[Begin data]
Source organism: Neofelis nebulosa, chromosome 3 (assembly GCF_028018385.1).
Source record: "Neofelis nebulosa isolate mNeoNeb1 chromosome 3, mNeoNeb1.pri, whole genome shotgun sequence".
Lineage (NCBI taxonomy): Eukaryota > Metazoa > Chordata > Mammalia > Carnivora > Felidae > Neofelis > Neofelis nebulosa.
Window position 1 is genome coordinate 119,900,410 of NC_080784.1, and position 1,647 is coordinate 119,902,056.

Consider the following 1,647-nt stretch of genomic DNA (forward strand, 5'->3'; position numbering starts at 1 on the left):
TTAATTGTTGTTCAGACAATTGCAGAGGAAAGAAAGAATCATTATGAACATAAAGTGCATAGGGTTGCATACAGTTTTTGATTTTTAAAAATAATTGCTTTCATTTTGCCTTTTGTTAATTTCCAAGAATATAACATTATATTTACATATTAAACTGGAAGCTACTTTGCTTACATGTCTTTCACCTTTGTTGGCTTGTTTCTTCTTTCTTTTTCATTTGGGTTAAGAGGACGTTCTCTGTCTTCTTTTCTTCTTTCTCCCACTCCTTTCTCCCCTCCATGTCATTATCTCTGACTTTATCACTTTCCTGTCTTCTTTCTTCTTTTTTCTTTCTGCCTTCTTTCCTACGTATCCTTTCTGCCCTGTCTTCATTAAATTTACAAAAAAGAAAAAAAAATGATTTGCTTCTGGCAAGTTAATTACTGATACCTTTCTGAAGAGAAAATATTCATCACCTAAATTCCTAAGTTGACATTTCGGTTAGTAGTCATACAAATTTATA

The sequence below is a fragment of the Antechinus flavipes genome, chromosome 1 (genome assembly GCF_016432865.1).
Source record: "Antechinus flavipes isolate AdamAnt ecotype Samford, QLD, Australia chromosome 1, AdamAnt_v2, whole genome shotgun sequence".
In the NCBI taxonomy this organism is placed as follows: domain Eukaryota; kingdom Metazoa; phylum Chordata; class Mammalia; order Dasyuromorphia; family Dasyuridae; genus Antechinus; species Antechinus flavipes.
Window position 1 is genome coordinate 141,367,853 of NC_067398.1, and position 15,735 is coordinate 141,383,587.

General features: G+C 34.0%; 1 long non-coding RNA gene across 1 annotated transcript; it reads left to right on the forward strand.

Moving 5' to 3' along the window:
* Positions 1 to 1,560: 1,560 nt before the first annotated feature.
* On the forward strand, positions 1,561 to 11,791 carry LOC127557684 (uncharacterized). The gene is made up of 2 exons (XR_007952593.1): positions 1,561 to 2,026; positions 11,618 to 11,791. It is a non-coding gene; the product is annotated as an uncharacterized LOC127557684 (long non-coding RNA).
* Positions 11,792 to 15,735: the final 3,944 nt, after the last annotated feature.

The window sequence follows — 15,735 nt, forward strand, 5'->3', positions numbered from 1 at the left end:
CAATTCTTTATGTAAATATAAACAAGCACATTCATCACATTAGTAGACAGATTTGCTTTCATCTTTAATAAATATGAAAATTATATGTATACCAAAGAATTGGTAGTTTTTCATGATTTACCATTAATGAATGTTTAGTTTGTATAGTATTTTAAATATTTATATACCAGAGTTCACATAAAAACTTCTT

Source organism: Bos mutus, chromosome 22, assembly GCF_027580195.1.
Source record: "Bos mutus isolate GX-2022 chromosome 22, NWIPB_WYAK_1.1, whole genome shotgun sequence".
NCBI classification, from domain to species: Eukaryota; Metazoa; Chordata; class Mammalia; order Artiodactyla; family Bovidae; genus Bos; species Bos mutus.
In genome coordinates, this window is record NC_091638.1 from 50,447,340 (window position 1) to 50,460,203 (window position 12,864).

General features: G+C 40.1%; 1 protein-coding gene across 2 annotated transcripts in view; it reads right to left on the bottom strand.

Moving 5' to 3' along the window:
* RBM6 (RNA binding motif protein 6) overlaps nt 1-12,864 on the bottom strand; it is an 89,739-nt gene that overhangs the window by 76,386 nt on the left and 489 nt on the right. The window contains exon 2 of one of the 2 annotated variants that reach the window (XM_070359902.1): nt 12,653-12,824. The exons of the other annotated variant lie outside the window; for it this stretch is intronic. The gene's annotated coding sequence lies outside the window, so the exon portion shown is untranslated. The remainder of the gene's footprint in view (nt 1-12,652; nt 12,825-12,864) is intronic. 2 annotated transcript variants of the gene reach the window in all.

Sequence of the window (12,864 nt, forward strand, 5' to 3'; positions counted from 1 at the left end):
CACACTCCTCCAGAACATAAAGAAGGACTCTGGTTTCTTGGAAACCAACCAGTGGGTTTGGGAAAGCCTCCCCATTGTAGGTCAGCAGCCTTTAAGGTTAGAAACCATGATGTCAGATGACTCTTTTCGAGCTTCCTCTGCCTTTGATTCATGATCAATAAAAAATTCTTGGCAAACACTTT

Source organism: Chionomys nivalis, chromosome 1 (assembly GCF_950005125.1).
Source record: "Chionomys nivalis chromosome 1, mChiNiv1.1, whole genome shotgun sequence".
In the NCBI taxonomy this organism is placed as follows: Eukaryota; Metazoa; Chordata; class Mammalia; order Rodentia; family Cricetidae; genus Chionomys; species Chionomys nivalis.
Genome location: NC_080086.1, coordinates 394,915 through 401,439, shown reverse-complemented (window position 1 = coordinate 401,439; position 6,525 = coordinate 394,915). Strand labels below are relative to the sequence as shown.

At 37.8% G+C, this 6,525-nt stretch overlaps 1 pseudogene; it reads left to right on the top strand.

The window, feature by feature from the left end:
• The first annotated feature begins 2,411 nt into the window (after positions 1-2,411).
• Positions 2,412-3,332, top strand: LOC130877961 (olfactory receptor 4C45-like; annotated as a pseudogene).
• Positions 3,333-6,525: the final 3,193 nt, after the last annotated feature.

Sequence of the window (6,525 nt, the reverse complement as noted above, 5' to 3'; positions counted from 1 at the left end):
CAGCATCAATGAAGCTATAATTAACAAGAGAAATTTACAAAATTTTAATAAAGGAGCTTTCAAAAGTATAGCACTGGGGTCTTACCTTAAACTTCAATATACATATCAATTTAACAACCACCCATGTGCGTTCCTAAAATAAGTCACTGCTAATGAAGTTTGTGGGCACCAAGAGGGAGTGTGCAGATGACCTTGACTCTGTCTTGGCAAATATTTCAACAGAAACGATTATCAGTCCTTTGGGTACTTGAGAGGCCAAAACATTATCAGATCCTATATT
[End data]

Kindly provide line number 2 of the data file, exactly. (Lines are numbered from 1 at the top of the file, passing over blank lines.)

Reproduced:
Source record: "Neofelis nebulosa isolate mNeoNeb1 chromosome 3, mNeoNeb1.pri, whole genome shotgun sequence".